In summary, the opportunity for the independent furniture store has never been more exciting. At this writing consumer confidence is higher than it has been for many years. If most independent furniture retailers take a step back and examine the shopping experiences they are creating, they will realize that they have a huge advantage over their larger competitors. They can pre-frame themselves as hometown, family owned and operated institutions, with a mission to improve the lives of our clients and their families.
At every touch point in the shopping experience there is an opportunity to generate a positive, uplifting message, and position your store as a trusted advisor for clients. Never, in the history of our industry has there been a more exciting prospect for independent furniture stores to frame themselves favorably and enjoy the resulting prosperity.
*Thanks to Scott Davis of the Furniture AwareHouse in Greencastle, Indiana for both the Memorial Day roses giveaway idea and the copy he crafted.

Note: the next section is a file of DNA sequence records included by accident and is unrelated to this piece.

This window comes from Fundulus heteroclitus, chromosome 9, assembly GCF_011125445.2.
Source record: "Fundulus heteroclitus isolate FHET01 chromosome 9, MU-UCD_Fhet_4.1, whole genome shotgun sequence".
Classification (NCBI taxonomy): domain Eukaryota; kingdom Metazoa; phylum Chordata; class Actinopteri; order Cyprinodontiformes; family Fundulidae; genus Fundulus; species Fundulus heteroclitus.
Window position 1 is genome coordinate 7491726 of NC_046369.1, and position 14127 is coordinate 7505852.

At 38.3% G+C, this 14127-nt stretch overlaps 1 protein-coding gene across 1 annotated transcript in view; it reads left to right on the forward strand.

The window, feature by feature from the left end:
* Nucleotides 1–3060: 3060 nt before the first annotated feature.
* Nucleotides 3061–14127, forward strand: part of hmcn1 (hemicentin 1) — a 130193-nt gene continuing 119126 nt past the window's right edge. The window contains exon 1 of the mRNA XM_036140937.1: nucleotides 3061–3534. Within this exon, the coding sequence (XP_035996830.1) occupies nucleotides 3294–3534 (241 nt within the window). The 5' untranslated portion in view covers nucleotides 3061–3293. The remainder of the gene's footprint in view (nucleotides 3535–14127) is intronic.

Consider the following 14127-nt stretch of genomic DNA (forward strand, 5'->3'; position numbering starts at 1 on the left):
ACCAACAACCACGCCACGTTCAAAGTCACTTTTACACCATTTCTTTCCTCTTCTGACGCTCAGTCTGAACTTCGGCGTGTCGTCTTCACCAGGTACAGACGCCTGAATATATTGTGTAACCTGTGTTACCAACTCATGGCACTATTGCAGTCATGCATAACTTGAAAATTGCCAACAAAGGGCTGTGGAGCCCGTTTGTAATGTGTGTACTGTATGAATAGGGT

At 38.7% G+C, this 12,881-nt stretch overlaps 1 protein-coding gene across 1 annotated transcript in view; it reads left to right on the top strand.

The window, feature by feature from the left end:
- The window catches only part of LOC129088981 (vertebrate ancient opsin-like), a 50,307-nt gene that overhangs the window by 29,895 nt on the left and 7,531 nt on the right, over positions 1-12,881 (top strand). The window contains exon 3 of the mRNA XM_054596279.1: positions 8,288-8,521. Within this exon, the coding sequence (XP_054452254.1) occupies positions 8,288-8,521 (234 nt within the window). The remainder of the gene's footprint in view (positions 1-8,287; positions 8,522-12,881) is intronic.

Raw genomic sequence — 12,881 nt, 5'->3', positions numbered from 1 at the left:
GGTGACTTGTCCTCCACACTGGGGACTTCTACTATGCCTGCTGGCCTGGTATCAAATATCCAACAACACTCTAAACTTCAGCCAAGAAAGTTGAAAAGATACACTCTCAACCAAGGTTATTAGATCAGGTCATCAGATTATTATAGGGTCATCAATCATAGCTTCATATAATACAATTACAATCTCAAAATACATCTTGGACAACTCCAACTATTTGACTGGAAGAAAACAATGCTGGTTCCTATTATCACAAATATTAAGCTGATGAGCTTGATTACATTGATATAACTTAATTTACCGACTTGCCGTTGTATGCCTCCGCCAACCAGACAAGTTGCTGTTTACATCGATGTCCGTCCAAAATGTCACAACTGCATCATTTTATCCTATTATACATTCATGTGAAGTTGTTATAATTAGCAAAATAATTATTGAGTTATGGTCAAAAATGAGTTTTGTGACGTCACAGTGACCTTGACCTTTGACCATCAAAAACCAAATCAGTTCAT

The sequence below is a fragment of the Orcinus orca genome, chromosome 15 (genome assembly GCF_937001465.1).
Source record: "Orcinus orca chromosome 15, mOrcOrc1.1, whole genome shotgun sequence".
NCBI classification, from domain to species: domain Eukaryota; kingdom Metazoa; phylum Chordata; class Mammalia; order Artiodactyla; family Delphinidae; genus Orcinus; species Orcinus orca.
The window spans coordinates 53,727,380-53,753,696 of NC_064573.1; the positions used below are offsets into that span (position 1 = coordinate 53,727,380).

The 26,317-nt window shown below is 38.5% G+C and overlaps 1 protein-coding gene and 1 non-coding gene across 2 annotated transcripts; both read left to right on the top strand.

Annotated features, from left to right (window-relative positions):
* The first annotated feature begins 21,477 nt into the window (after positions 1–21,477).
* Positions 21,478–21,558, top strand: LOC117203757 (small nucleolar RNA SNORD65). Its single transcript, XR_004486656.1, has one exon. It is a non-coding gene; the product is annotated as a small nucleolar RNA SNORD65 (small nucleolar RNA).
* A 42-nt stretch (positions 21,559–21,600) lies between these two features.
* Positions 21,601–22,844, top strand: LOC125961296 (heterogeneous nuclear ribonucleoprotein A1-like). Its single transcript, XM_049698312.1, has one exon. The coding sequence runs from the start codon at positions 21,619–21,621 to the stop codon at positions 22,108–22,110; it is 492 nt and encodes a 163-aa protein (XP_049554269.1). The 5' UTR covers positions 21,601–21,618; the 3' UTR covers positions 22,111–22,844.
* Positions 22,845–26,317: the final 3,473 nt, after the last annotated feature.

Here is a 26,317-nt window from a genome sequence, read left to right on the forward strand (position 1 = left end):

Larry Mullins is a contributing editor for Furniture World and has 30+ years of experience on the front lines of furniture marketing. Larry’s mainstream executive experience, his creative work with promotion specialists, and mastery of advertising principles have established him as one of the foremost experts in furniture marketing. His affordable High-Impact programs produce legendary results for everything from cash raising events to profitable exit strategies. His newest books, THE METAVALUES BREAKTHROUGH and IMMATURE PEOPLE WITH POWER… How to Handle Them have recently been released by Morgan James Publishing. Joe Girard, “The World’s Greatest Salesman” said of this book: “If I had read Larry Mullins’ book when I started out, I would have reached the top much sooner than I did.” Larry is founder and CEO of UltraSales, Inc. and can be reached directly at 904.794.9212 or at Larrym@furninfo.com. See more articles by Larry at www.furninfo.com or www.ultrasales.com.